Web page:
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The world is full of persecution and the United States offers a haven for individuals who suffer from political, economic, and/or religious persecution.
That is the good news. The bad news is the asylum process in the United States is akin to navigating a minefield in a war-torn region of the world.
Overview of Asylum
The official definition of asylum as granted by American law reads “Asylum is granted to aliens who are in the United States and are unable or unwilling to return to their homeland because of persecution or a well-founded fear of persecution based on race, religion, nationality, membership in a certain social group, or political opinion.” The successful pursuit of asylum status allows persecuted people to live and work within the United States, as well as apply for status as a permanent resident no earlier than a year after asylum status was granted.
The first step in the asylum approval process involves asking for asylum at a United States port of entry. Many people who want reprieve from the ravages of war and other calamities falsely believe port of entry means entry to the country via a sea vessel. Port of entry also covers air and vehicle travel, with the most cited cases of asylum coming from people who want to enter the United States by foot.
Asylum seekers have a much better chance of receiving approval by filing the Immigration and Naturalization Service (INS) form 1-589. The application must be submitted within one year of living in the United States. Applicants can enjoy a few exceptions to the timing rule if conditions have changed in the country of origin or extraordinary personal events warrant more time.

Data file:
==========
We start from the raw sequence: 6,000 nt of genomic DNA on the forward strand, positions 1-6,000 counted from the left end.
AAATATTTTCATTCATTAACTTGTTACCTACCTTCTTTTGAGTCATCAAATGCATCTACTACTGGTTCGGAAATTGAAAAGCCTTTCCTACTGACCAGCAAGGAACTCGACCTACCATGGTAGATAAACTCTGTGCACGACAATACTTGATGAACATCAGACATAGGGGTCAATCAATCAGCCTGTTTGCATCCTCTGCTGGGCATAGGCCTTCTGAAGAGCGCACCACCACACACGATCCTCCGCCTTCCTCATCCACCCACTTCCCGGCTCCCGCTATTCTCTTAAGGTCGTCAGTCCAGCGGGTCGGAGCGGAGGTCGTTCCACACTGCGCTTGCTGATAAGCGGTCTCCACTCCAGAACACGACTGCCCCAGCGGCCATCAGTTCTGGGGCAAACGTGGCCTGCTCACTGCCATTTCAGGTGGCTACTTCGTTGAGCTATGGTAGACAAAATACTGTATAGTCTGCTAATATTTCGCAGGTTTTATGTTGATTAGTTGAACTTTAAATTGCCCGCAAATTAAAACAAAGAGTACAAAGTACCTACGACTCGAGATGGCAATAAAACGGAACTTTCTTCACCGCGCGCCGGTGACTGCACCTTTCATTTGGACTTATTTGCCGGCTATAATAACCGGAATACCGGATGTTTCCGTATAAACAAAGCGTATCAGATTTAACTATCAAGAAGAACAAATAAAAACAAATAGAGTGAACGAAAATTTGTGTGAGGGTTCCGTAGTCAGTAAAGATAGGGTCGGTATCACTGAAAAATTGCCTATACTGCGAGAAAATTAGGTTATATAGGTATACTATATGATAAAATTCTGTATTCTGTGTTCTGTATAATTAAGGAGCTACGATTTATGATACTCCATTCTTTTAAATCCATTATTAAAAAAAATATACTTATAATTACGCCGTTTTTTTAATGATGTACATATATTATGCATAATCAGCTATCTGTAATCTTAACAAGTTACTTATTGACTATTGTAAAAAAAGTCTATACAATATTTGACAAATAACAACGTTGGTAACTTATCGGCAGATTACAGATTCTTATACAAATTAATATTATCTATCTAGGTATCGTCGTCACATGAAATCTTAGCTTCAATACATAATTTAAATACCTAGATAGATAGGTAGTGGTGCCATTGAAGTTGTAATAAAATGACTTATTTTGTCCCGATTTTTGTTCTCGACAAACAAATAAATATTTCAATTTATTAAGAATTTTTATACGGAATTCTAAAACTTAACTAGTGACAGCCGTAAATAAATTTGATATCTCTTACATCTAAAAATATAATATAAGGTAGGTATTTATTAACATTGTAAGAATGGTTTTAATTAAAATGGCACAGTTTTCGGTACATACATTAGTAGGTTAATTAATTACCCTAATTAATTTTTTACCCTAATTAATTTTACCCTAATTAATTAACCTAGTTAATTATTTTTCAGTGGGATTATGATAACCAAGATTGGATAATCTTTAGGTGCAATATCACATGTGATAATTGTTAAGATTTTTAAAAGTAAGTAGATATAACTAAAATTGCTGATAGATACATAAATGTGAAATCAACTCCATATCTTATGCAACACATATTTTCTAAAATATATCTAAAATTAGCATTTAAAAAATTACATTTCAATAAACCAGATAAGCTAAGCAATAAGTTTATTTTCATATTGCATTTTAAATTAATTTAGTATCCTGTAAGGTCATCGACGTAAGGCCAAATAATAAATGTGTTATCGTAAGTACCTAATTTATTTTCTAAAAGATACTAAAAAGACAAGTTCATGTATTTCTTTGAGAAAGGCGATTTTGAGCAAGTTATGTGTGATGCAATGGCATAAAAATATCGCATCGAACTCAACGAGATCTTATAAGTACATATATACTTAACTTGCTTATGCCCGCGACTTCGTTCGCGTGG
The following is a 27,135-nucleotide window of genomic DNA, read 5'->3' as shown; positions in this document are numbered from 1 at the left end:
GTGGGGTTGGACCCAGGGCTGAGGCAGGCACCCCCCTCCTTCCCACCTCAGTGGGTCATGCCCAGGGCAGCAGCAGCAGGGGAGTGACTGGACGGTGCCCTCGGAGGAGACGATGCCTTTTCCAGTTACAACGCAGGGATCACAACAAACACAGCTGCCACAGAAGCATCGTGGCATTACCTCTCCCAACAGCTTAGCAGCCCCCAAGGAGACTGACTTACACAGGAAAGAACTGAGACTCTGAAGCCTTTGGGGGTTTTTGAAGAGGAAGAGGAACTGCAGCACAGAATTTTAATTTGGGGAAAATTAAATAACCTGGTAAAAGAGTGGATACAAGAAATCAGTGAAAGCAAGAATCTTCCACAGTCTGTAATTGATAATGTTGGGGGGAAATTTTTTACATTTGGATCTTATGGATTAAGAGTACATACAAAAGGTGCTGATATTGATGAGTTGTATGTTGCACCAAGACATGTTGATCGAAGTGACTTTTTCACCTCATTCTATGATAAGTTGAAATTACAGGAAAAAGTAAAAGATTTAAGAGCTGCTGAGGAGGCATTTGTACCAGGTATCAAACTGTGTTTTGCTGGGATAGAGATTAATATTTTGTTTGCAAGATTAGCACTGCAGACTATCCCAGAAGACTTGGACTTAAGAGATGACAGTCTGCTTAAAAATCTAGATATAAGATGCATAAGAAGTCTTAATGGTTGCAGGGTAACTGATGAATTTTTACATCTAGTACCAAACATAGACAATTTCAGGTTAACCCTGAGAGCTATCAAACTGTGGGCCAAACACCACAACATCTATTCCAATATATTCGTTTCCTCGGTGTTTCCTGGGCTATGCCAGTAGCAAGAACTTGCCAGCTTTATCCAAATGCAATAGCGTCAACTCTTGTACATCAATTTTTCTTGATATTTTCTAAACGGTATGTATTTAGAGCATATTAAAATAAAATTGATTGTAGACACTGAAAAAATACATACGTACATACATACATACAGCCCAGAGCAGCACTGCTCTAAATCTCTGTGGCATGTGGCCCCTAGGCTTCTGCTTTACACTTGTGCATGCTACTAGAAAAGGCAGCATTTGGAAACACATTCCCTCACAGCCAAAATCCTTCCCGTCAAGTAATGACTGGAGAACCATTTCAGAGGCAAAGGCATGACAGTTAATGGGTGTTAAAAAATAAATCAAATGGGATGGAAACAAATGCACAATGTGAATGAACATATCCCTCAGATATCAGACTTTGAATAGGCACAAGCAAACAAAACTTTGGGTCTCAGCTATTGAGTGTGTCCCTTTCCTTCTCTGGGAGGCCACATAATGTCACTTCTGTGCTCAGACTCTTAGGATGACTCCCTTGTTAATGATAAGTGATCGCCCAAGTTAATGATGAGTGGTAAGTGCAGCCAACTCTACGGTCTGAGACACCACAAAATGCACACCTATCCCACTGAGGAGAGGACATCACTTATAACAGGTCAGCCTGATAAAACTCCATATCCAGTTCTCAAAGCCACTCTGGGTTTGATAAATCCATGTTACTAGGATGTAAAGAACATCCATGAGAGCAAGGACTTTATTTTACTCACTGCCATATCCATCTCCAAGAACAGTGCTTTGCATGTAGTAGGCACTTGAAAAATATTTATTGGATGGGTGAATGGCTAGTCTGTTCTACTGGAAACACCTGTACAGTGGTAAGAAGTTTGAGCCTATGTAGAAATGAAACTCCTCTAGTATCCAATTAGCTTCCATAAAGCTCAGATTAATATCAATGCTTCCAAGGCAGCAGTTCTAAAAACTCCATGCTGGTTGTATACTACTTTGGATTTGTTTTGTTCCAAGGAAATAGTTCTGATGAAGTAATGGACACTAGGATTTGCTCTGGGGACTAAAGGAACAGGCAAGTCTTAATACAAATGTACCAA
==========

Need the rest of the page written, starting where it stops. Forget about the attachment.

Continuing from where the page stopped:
Every person who wants asylum within the United States must meet the Immigration and Nationality Act definition of refugee. The definition of refugee can mean people who have fled their home countries and people who are not capable of or refuse to leave their home countries because of proven persecution caused by race, religion, political, and/or nationality reasons. Individuals who enter the United States illegally have the right to apply for asylum, although in many cases, removal proceedings can occur that lead to deportation.
The Asylum Interview
After an individual submits an asylum application, an asylum officer or immigration judge conducts an interview to determine whether the applicant should be granted asylum status. The interview comprises questions that cover the details of the applicant’s persecution in his or her native country. Applicants should bring at least one form of identification and the original copy of a document that proves place of birth. Interpreters often accompany asylum seekers to ensure clear communication. Many immigration law attorneys offer to interpret asylum application interviews for their clients.
Asylum applicants track application status by calling the INS office that held the application interview. During the application process, you must receive formal approval from the INS before leaving the United States for any reason. Under immigration law, asylum applicants must wait a minimum of 150 days to apply for employment authorization with the INS.
Decision and Appeal
An asylum officer or an immigration judge makes the decision on your asylum status. Asylum applicants receive a notice in the mail that tells them whether their applications were approved or denied. Applicants have 33 days to appeal the denial of an asylum application. The appeal process includes instructions from the INS on the legal steps required to appeal an asylum decision. The Board of Immigration Appeals, which operates in Washington, D. C. adjudicates every asylum appeal request.
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